I think not. Instead, the limits and boundaries God set for mortal life are signposts that point us beyond ourselves. God “determined allotted periods and the boundaries of their dwelling place, that they should seek God, and perhaps feel their way toward him and find him” (Acts 17:26–27). Every failure we face is not a reminder to fear chance but rather to depend on God. “In him we live and move and have our being” (Acts 17:28–29).
The gospel, in particular, is the story of God triumphing in the face of mortal limitations. On a Friday, a Roman governor (a great king, we might say) condemned Jesus of Nazareth (a wise beggar, we might say) to die on a cross. That same Jesus did die, but his life was not subject to chance or fortune. He was the servant of God, and God determined his outcome. Every limitation was defeated on Sunday morning when that same Jesus was risen from the dead.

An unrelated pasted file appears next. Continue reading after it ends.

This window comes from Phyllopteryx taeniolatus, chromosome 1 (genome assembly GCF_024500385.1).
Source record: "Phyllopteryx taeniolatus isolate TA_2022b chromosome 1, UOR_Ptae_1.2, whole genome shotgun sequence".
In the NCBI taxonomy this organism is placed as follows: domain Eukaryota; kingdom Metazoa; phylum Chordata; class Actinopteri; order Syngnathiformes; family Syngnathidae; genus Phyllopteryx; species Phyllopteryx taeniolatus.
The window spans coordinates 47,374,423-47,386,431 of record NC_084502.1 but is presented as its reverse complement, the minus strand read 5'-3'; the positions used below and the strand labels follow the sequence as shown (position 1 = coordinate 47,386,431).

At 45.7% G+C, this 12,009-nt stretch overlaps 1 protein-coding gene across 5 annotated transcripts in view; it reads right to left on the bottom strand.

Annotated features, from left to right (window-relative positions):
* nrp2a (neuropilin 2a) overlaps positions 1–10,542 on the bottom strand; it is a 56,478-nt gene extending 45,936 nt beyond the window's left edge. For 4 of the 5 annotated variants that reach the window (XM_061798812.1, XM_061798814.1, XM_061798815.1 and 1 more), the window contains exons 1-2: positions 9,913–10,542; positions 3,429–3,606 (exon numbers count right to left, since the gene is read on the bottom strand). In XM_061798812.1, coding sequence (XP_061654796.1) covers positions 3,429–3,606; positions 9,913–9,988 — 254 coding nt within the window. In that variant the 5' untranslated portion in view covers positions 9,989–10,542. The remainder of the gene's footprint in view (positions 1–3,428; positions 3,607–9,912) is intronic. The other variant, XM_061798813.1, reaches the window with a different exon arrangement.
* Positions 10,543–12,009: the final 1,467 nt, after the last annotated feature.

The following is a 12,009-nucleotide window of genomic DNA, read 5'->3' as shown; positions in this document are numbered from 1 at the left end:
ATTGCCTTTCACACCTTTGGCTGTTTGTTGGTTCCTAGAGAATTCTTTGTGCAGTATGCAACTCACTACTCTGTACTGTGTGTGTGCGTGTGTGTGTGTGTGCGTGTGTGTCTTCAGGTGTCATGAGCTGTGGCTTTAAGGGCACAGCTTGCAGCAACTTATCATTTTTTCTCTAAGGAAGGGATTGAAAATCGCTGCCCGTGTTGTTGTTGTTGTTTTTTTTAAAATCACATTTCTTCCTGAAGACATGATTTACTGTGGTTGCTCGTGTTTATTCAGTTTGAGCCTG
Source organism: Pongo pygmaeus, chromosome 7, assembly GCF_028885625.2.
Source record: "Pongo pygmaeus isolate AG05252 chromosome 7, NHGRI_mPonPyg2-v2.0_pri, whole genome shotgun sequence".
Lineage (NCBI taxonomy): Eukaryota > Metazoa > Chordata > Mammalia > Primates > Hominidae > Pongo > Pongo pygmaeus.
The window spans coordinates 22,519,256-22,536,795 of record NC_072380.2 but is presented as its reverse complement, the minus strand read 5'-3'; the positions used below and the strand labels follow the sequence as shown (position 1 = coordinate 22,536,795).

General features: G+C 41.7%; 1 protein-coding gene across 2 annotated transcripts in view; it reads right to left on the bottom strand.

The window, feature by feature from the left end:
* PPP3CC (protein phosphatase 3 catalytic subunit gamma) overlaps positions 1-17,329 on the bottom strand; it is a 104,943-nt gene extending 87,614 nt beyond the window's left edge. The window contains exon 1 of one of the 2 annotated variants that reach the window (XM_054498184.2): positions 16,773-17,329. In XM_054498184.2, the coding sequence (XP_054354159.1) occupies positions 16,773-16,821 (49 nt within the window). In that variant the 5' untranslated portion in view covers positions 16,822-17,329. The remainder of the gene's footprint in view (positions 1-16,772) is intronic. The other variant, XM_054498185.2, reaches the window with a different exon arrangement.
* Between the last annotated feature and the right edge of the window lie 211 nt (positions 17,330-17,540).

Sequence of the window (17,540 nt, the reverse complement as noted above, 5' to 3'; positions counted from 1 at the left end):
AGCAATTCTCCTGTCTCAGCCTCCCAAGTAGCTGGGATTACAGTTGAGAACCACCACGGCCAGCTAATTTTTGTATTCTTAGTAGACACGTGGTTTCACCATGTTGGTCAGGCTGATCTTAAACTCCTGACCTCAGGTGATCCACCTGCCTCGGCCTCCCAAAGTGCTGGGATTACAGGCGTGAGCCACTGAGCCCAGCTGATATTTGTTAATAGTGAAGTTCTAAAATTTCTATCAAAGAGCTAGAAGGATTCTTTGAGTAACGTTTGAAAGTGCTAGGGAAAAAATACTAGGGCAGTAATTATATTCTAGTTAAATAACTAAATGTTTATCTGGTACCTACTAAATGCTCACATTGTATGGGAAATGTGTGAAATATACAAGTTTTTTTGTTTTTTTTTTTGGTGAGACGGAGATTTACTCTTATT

It has never made sense to believe we mortals control fate as gods, but now, more than ever, we have seen the power of God over all things. We must accept our limitations so that he can triumph over and through them. Let each shortcoming in our lives remind us of what he alone can do.
“The times of ignorance God overlooked, but now he commands all people everywhere to repent, because he has fixed a day on which he will judge the world in righteousness by a man whom he has appointed; and of this he has given assurance to all by raising him from the dead” (Acts 17:30–31).
Dr. Benjamin Williams is the Senior Minister at the Central Church of Christ in Ada, Oklahoma and a regular writer at So We Speak. Check out his books The Faith of John’s Gospel and Why We Stayed or follow him on Twitter, @Benpreachin.